Now is a good time for Americans to pause and consider our progress in what the Bush administration chooses to call the war on terror. Osama bin Laden remains at large three years after the attacks of September 11, the war in Iraq has reached a kind of stasis of escalating violence matched by an erosion of our ability to control events there, new crises loom with other members of the “axis of evil” defined by President Bush in January 2002, and the President’s reelection rules out the likelihood of any sudden change in American policy. With suspense on that point ended for the moment, we ought to weigh what we have learned from the linked disasters of September 11 and the war in Iraq, and what we should fear or expect next as American plans and facts on the ground sort themselves out in the Middle East.
The Central Intelligence Agency finds itself at the center of this unfolding story in a way we have come to expect from its conflicted history as a tool of the White House and as the nation’s principal collector and analyst of secret information. The CIA is not only deeply involved in the day-to-day fighting of the war on terror, but is simultaneously charged with knowing, and with telling those who have a need to know, who our enemies are, what dangers they pose, whether American efforts are working, and how other governments react to what we are doing. Intelligence is a function of the executive branch of government and as such it answers to the president—just as the Bureau of Labor Statistics and the United States Forestry Service do. Like them it is supposed to serve the nation as a whole, but like them it can also be used by the White House to help the president politically—in the case of the CIA, generally by controlling the flow of information to ensure that good news reaches the public while bad news remains secret, compartmented, and codeword-protected beyond the scrutiny of Congress and public alike.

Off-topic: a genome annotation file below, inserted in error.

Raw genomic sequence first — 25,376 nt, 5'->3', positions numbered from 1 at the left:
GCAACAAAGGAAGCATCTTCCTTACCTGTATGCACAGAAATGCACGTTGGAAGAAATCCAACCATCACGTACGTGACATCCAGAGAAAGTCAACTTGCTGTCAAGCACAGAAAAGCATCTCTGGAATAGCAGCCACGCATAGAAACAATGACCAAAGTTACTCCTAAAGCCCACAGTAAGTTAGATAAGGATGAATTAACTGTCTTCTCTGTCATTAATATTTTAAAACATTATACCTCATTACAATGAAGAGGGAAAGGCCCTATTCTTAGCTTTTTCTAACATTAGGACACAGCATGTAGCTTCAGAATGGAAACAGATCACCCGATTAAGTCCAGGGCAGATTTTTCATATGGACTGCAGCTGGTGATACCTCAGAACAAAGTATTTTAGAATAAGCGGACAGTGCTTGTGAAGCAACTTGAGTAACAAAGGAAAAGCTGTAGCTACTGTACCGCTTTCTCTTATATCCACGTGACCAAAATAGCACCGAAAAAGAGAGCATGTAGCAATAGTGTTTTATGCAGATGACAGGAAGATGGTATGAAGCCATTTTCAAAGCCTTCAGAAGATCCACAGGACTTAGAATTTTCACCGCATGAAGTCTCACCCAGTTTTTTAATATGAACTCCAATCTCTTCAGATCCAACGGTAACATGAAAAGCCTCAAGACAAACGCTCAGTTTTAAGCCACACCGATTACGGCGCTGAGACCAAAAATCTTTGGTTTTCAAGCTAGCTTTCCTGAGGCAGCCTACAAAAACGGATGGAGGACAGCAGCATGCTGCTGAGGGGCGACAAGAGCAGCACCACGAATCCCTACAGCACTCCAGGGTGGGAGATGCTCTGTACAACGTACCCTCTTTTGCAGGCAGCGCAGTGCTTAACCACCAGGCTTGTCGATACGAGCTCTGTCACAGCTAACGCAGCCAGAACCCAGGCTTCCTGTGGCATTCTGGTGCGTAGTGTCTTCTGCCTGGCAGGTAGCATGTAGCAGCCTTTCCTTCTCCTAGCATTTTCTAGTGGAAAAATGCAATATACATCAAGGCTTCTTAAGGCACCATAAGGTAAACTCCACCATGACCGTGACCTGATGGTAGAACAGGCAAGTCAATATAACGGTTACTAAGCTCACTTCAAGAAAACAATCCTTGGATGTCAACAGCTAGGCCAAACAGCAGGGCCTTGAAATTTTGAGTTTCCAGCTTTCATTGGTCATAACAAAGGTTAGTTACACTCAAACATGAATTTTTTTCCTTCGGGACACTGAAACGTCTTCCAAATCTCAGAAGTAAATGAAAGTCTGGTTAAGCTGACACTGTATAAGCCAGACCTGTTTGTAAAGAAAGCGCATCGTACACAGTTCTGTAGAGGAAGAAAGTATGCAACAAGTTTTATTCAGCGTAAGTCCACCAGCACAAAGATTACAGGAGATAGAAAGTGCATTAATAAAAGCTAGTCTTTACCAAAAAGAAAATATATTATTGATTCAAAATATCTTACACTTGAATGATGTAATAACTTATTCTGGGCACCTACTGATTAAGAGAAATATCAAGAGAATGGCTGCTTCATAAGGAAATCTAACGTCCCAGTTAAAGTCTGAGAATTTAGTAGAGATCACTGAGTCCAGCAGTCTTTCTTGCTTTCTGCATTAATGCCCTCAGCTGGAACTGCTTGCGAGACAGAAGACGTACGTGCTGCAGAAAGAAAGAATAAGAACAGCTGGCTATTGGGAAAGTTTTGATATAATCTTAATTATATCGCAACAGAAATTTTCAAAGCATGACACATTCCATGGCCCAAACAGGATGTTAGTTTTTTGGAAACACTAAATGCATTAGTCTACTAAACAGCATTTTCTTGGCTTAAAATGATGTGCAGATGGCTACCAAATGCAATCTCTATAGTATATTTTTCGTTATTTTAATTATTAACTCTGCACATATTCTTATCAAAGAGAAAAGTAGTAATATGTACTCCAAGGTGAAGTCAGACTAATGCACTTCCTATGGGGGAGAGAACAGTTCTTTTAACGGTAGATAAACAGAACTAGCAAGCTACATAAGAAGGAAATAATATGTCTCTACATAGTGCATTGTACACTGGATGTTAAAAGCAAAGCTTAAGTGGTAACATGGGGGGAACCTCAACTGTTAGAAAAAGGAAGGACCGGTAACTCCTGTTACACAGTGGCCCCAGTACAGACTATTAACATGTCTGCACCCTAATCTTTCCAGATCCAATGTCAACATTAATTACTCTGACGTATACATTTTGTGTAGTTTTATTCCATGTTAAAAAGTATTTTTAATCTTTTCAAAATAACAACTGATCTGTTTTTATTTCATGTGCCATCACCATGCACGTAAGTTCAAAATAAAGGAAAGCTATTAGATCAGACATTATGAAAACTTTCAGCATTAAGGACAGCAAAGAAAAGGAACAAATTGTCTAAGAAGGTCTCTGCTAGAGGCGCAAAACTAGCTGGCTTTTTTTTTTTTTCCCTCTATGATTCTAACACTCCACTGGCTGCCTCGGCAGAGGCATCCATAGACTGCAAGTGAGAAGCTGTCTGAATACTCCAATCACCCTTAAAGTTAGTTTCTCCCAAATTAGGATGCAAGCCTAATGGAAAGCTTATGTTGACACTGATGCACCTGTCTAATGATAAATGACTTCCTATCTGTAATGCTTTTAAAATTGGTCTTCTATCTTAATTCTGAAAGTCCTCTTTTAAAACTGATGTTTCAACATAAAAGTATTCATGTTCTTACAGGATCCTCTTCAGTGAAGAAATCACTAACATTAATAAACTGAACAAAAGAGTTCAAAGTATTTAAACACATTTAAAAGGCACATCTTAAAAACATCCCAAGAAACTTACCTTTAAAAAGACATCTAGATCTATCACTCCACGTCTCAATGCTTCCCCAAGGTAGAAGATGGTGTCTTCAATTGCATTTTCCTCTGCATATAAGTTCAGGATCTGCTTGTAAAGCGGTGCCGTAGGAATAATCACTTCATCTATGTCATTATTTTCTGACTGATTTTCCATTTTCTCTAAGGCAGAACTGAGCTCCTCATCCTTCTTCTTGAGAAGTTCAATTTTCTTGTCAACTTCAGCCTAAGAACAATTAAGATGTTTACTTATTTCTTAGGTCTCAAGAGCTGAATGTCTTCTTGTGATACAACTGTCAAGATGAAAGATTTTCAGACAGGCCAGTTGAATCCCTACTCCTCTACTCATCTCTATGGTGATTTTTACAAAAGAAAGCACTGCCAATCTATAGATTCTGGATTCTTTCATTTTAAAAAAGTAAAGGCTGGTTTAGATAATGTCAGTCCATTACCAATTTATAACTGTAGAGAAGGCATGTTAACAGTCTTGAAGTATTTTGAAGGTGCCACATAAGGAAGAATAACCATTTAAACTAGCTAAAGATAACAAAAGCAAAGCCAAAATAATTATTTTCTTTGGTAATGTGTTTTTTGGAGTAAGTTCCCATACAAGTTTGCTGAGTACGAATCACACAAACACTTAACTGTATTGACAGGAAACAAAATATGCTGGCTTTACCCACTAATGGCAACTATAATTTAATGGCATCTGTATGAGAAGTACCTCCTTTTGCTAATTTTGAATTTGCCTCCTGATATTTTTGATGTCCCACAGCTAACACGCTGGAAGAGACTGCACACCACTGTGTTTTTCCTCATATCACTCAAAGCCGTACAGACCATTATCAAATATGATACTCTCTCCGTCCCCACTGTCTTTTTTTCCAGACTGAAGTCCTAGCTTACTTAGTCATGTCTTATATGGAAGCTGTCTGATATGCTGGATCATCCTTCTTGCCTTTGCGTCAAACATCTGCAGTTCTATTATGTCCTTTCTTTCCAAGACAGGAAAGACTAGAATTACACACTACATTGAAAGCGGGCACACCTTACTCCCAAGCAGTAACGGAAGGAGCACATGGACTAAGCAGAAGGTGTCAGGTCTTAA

A kind of rough etiquette has evolved around this fact of life—presidents are granted a lot of latitude when it comes to classifying information, but they cross the line when they use the CIA directly against political opponents, as Richard Nixon did during the Watergate episode; or when they use the CIA to do secretly what Congress has forbidden, as Ronald Reagan did during the Iran-contra affair; or when they suborn the CIA to exaggerate, distort, or misrepresent intelligence findings, as I believe the White House of George Bush did during the run-up to the Iraq war. The reports of the CIA’s Iraq Survey Group and the Senate Intelligence Committee do not reach but lend support to this conclusion and thus invite us to consider again, as previous reports have done, the difficulties encountered by democratic governments when they grant national leaders more or less unsupervised control over secret intelligence services.